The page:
Responsible aid in a time of crisis


This page in:

My friend, former colleague and one-time co-author Bill Easterly, in his inaugural blog post, takes issue with Bob Zoellick’s Op-Eds in the New York Times and the Financial Times  on the need for more aid to poor countries in the wake of the global financial and economic crisis. Bill’s argument is that Bob is calling for more aid without specifying what results that additional aid will achieve, so that the World Bank is not being held accountable for anything. 

I agree with Bill that, in normal times, aid and, more generally, public spending is insufficiently linked to outcomes. When people are not accountable for outcomes, much of the aid or spending is wasted. We have made this point separately (see here and here) and jointly.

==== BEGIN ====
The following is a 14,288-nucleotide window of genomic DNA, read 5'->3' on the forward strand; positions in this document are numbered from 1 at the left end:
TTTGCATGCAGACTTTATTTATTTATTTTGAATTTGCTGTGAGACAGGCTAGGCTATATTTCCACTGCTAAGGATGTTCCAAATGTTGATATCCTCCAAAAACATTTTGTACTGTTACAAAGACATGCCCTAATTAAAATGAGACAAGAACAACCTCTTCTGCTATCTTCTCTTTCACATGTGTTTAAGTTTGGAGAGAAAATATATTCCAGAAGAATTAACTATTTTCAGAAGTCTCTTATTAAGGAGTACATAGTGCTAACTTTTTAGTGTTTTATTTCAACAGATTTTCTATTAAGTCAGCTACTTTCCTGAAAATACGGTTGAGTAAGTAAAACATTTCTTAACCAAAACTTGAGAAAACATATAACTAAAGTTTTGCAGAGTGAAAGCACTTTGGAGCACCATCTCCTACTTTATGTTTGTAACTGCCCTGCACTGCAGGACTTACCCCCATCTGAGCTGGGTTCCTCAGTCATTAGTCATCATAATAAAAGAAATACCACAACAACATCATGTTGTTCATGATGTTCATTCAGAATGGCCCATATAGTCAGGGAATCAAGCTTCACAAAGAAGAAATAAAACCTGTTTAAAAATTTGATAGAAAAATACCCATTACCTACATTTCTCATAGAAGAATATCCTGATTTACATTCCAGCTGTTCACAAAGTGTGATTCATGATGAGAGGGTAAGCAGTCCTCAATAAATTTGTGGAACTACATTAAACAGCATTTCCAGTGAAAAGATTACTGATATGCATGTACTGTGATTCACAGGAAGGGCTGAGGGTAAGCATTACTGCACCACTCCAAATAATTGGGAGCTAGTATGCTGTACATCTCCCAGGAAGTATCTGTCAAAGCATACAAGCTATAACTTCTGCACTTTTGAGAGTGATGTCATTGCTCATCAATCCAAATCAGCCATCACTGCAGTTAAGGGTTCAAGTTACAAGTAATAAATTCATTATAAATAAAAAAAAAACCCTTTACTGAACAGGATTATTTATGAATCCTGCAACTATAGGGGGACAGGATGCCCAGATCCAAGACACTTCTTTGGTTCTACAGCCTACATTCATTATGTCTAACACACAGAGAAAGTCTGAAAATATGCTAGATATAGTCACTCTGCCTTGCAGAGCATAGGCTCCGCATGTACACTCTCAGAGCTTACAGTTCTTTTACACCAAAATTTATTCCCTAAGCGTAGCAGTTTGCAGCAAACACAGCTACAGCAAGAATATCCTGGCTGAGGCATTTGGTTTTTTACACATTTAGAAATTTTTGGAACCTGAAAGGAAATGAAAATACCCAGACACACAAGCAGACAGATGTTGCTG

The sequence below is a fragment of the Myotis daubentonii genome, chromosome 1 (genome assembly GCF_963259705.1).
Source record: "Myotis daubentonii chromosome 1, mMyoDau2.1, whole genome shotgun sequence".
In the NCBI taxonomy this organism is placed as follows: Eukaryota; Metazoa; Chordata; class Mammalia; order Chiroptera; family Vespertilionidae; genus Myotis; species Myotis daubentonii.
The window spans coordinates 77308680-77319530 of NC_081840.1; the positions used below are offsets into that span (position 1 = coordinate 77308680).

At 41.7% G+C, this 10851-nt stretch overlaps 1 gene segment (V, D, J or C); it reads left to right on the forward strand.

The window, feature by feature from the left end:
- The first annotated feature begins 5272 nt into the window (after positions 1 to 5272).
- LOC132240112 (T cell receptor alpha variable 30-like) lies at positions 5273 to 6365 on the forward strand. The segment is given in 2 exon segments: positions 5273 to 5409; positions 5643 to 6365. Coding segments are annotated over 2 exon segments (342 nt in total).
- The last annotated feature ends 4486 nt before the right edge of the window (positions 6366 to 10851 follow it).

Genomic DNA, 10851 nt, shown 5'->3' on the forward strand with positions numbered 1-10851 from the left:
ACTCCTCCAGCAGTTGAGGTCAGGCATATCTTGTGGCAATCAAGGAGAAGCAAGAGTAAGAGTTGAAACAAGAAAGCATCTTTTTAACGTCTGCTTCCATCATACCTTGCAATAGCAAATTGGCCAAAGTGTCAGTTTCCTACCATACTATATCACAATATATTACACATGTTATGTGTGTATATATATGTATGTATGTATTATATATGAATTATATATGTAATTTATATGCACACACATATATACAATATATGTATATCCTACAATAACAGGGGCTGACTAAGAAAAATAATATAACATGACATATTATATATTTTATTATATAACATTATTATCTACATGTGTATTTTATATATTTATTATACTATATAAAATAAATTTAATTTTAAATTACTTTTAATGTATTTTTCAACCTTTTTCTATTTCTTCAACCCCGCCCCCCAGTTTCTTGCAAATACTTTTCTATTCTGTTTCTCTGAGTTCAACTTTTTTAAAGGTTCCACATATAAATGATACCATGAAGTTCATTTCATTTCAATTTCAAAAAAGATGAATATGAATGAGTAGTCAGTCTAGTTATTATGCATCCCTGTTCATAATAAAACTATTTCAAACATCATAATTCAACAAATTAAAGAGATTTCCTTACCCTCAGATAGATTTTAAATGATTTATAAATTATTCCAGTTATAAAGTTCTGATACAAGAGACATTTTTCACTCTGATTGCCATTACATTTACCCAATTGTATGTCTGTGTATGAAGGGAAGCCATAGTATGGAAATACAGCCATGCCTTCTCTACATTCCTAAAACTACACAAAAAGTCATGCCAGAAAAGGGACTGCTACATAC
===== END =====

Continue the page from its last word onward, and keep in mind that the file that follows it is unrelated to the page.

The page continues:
But these are not normal times we are living in. Poor countries, especially those in Sub-Saharan Africa, are facing an unprecedented crisis. Private capital flows, which had been rising faster in Africa than any other region, are drying up or reversing. Remittances, estimated at $20 billion a year to the continent, are also slowing because, for the first time, the crisis started in the sending countries (77 percent of remittances to Africa come from the U.S. and Western Europe). And the fall in commodity prices is sending many commodity exporters into a recession. Previous growth decelerations in Africa have been associated with increases in poverty, infant and child mortality and out-of-school children. Worst of all, just when economic reforms were beginning to take effect in Africa (growth had been sustained for ten years and accelerating over the last three), people are being asked to tighten their belts—for a crisis that is not even remotely their fault.